by ELMER GUARDADO
I could barely make out the faces in the dark sea of people sitting in front of me. My brow was sweating and my hands were shaking, but still I grabbed the strap of my guitar, swung it round my shoulder, plucked the introductory bass line and began to sing.
What was supposed to follow that bass line were words sung in the style of Rivers Cuomo from Weezer. It was the eighth grade talent show and I was covering Weezer’s “(If you’re wondering if I want you to) I want you to.” This was my first time singing and playing guitar in front of an audience, and I was petrified.
Lucky for me, a friend recorded the performance and I was able to study it when I got home that night. According to my parents and friends, I had done a great job and, according to them, won the crowd over.
As soon as I got home, I undid my tie and eagerly clicked play on the video; what I heard was the musical embodiment of disappointment.
I sounded awful.
I never planned on giving singing a try. It just serendipitously began as I got better at playing guitar and bass. Playing guitar riffs and bass lines became no fun unless accompanied by the vocals of their respective artist. My eighth grade science teacher was the one who first encouraged me to fill the last empty slot in what felt like a star-studded talent show line-up (in retrospect, we were all equally bad).
My first thoughts, upon listening to my performance, where those of disappointment, my second thoughts were those of embarrassment, my third thoughts were those of anger for letting my teacher talk me into performing, but my fourth thoughts were those of excitement and drive.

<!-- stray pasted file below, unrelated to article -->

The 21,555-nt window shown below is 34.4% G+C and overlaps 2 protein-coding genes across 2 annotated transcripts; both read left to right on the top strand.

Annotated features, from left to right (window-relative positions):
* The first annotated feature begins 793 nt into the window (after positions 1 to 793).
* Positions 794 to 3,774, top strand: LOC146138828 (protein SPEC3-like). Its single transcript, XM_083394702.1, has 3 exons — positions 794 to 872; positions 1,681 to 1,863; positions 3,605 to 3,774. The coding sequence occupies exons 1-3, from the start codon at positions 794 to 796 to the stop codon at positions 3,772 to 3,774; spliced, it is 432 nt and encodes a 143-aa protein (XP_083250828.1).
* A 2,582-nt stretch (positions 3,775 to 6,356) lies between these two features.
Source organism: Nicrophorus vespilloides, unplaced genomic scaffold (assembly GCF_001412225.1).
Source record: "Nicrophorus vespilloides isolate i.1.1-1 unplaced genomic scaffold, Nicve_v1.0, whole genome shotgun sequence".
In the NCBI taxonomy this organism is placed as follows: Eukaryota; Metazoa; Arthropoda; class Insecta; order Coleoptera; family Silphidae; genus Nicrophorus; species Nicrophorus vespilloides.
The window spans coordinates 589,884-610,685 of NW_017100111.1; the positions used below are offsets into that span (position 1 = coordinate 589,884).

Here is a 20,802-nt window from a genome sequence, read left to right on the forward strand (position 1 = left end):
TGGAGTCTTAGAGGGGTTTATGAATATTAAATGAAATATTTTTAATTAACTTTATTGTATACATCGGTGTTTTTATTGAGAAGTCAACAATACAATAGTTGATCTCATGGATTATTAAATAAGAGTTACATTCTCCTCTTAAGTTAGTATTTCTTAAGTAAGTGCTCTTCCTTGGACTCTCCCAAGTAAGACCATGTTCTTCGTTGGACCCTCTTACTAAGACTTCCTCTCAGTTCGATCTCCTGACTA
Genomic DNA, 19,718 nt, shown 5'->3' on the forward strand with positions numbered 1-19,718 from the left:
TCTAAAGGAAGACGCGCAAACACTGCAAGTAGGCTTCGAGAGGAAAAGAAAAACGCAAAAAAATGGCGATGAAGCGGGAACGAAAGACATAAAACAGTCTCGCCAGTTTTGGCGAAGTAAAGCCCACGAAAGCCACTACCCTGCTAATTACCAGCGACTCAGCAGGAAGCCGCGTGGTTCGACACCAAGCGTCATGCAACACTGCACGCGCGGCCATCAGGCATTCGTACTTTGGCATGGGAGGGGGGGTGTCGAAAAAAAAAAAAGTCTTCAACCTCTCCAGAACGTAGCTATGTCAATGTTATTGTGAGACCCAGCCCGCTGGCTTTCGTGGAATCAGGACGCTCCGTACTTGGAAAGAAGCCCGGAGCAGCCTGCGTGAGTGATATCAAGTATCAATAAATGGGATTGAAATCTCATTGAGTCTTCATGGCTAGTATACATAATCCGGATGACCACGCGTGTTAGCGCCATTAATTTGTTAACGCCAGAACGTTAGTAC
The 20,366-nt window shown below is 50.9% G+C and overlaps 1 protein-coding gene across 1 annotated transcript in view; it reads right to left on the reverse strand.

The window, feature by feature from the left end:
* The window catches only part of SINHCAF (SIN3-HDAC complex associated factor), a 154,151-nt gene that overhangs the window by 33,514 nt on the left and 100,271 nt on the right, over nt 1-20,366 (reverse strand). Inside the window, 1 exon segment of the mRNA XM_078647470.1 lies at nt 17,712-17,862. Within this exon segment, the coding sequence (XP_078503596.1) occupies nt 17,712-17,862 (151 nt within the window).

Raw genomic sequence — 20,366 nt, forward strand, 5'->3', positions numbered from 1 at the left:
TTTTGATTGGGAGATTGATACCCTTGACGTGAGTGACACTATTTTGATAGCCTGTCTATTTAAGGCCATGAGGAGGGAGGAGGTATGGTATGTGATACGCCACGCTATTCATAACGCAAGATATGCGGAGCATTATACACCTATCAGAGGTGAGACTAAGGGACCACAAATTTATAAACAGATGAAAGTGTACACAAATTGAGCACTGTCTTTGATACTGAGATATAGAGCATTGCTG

I sucked, and the first step to turn that around was accepting that I sucked; so, that summer, I used that initial recording to motivate me to improve and gain a fuller understanding of both singing and playing the guitar. Using that recording as an example of what not to do, I began to learn through books bought in Best Buy’s music department (Rest in Peace), YouTube videos and countless hours of practice (who would’ve guessed?). Although my eventual improvement didn’t come with the flick of a switch, it did come sooner than anticipated, due to how quickly I fell in love with casually making music and singing outside of the shower.
Growing up, I never thought music would become such a staple in my life, especially since back in middle school a boy singing was never considered “cool,” but today, music is one of the few things that gives me an outlet for self-expression.
I often wonder what life would be like if terrible-sounding eighth-grade-me had turned off to music completely, but honestly that “road not taken” is hard to imagine, due to the massive impact music has made on my life. Acknowledging my weakness not only allowed me to make peace with one of the most embarrassing moments in my life, but it also gave me the opportunity to fall in love with one of the things that makes me happiest.